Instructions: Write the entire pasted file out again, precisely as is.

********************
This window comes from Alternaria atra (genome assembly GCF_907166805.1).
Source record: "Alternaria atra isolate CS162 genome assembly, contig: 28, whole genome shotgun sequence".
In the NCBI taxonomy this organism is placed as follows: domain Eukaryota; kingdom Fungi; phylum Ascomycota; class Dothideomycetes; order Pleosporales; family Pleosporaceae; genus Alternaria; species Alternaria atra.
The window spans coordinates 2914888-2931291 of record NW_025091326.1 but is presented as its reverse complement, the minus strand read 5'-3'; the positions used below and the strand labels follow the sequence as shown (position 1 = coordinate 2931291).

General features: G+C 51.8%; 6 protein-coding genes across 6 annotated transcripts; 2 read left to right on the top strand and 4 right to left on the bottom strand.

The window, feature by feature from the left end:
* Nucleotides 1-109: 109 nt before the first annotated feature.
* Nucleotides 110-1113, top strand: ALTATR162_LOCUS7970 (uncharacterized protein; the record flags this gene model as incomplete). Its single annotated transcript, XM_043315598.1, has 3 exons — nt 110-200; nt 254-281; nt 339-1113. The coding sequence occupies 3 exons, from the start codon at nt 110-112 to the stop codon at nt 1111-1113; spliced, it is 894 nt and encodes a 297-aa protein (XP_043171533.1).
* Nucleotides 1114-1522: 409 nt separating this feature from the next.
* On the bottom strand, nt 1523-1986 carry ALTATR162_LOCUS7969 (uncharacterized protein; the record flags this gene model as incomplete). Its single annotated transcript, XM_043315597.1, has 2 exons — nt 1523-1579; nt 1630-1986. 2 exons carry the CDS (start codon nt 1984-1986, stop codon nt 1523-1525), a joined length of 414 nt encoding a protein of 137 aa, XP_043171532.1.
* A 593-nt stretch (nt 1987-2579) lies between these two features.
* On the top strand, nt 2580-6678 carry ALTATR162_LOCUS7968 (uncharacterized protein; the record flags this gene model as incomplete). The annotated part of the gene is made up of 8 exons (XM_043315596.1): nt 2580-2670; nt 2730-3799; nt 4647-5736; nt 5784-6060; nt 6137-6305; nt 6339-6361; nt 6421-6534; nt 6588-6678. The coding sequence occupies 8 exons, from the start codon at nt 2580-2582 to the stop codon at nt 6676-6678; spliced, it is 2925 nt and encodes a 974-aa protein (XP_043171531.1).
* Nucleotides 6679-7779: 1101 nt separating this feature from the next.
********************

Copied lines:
This window comes from Alternaria atra (genome assembly GCF_907166805.1).
Source record: "Alternaria atra isolate CS162 genome assembly, contig: 28, whole genome shotgun sequence".
In the NCBI taxonomy this organism is placed as follows: domain Eukaryota; kingdom Fungi; phylum Ascomycota; class Dothideomycetes; order Pleosporales; family Pleosporaceae; genus Alternaria; species Alternaria atra.
The window spans coordinates 2914888-2931291 of record NW_025091326.1 but is presented as its reverse complement, the minus strand read 5'-3'; the positions used below and the strand labels follow the sequence as shown (position 1 = coordinate 2931291).

General features: G+C 51.8%; 6 protein-coding genes across 6 annotated transcripts; 2 read left to right on the top strand and 4 right to left on the bottom strand.

The window, feature by feature from the left end:
* Nucleotides 1-109: 109 nt before the first annotated feature.
* Nucleotides 110-1113, top strand: ALTATR162_LOCUS7970 (uncharacterized protein; the record flags this gene model as incomplete). Its single annotated transcript, XM_043315598.1, has 3 exons — nt 110-200; nt 254-281; nt 339-1113. The coding sequence occupies 3 exons, from the start codon at nt 110-112 to the stop codon at nt 1111-1113; spliced, it is 894 nt and encodes a 297-aa protein (XP_043171533.1).
* Nucleotides 1114-1522: 409 nt separating this feature from the next.
* On the bottom strand, nt 1523-1986 carry ALTATR162_LOCUS7969 (uncharacterized protein; the record flags this gene model as incomplete). Its single annotated transcript, XM_043315597.1, has 2 exons — nt 1523-1579; nt 1630-1986. 2 exons carry the CDS (start codon nt 1984-1986, stop codon nt 1523-1525), a joined length of 414 nt encoding a protein of 137 aa, XP_043171532.1.
* A 593-nt stretch (nt 1987-2579) lies between these two features.
* On the top strand, nt 2580-6678 carry ALTATR162_LOCUS7968 (uncharacterized protein; the record flags this gene model as incomplete). The annotated part of the gene is made up of 8 exons (XM_043315596.1): nt 2580-2670; nt 2730-3799; nt 4647-5736; nt 5784-6060; nt 6137-6305; nt 6339-6361; nt 6421-6534; nt 6588-6678. The coding sequence occupies 8 exons, from the start codon at nt 2580-2582 to the stop codon at nt 6676-6678; spliced, it is 2925 nt and encodes a 974-aa protein (XP_043171531.1).
* Nucleotides 6679-7779: 1101 nt separating this feature from the next.